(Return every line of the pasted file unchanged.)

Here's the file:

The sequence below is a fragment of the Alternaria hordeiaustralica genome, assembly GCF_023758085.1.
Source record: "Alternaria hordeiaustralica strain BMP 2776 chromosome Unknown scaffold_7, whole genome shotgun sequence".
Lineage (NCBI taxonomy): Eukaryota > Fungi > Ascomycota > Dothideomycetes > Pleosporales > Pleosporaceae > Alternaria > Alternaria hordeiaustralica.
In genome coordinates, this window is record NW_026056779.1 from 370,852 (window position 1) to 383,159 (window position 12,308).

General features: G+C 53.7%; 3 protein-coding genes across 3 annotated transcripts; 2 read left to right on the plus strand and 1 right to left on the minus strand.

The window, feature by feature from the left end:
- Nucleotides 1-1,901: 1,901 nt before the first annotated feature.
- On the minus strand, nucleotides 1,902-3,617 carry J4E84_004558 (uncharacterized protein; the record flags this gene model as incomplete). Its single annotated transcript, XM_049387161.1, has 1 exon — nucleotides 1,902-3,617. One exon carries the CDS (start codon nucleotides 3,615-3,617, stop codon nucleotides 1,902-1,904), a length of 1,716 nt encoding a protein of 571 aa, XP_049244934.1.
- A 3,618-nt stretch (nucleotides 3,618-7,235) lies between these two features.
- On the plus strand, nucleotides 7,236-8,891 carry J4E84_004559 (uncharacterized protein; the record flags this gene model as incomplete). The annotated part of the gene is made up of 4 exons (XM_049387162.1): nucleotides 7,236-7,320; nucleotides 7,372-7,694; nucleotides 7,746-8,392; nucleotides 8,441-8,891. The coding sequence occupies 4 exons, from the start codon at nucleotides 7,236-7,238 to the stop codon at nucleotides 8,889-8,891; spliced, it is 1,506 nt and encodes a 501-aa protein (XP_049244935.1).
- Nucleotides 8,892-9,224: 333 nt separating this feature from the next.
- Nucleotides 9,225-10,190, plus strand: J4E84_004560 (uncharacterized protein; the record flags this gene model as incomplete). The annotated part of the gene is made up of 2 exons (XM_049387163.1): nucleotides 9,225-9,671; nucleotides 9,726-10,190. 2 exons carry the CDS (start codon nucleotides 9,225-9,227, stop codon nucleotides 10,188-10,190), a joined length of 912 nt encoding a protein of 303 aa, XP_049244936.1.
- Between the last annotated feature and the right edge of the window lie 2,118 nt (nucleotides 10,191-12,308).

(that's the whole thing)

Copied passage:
The sequence below is a fragment of the Alternaria hordeiaustralica genome, assembly GCF_023758085.1.
Source record: "Alternaria hordeiaustralica strain BMP 2776 chromosome Unknown scaffold_7, whole genome shotgun sequence".
Lineage (NCBI taxonomy): Eukaryota > Fungi > Ascomycota > Dothideomycetes > Pleosporales > Pleosporaceae > Alternaria > Alternaria hordeiaustralica.
In genome coordinates, this window is record NW_026056779.1 from 370,852 (window position 1) to 383,159 (window position 12,308).

General features: G+C 53.7%; 3 protein-coding genes across 3 annotated transcripts; 2 read left to right on the plus strand and 1 right to left on the minus strand.

The window, feature by feature from the left end:
- Nucleotides 1-1,901: 1,901 nt before the first annotated feature.
- On the minus strand, nucleotides 1,902-3,617 carry J4E84_004558 (uncharacterized protein; the record flags this gene model as incomplete). Its single annotated transcript, XM_049387161.1, has 1 exon — nucleotides 1,902-3,617. One exon carries the CDS (start codon nucleotides 3,615-3,617, stop codon nucleotides 1,902-1,904), a length of 1,716 nt encoding a protein of 571 aa, XP_049244934.1.
- A 3,618-nt stretch (nucleotides 3,618-7,235) lies between these two features.
- On the plus strand, nucleotides 7,236-8,891 carry J4E84_004559 (uncharacterized protein; the record flags this gene model as incomplete). The annotated part of the gene is made up of 4 exons (XM_049387162.1): nucleotides 7,236-7,320; nucleotides 7,372-7,694; nucleotides 7,746-8,392; nucleotides 8,441-8,891. The coding sequence occupies 4 exons, from the start codon at nucleotides 7,236-7,238 to the stop codon at nucleotides 8,889-8,891; spliced, it is 1,506 nt and encodes a 501-aa protein (XP_049244935.1).
- Nucleotides 8,892-9,224: 333 nt separating this feature from the next.
- Nucleotides 9,225-10,190, plus strand: J4E84_004560 (uncharacterized protein; the record flags this gene model as incomplete). The annotated part of the gene is made up of 2 exons (XM_049387163.1): nucleotides 9,225-9,671; nucleotides 9,726-10,190. 2 exons carry the CDS (start codon nucleotides 9,225-9,227, stop codon nucleotides 10,188-10,190), a joined length of 912 nt encoding a protein of 303 aa, XP_049244936.1.
- Between the last annotated feature and the right edge of the window lie 2,118 nt (nucleotides 10,191-12,308).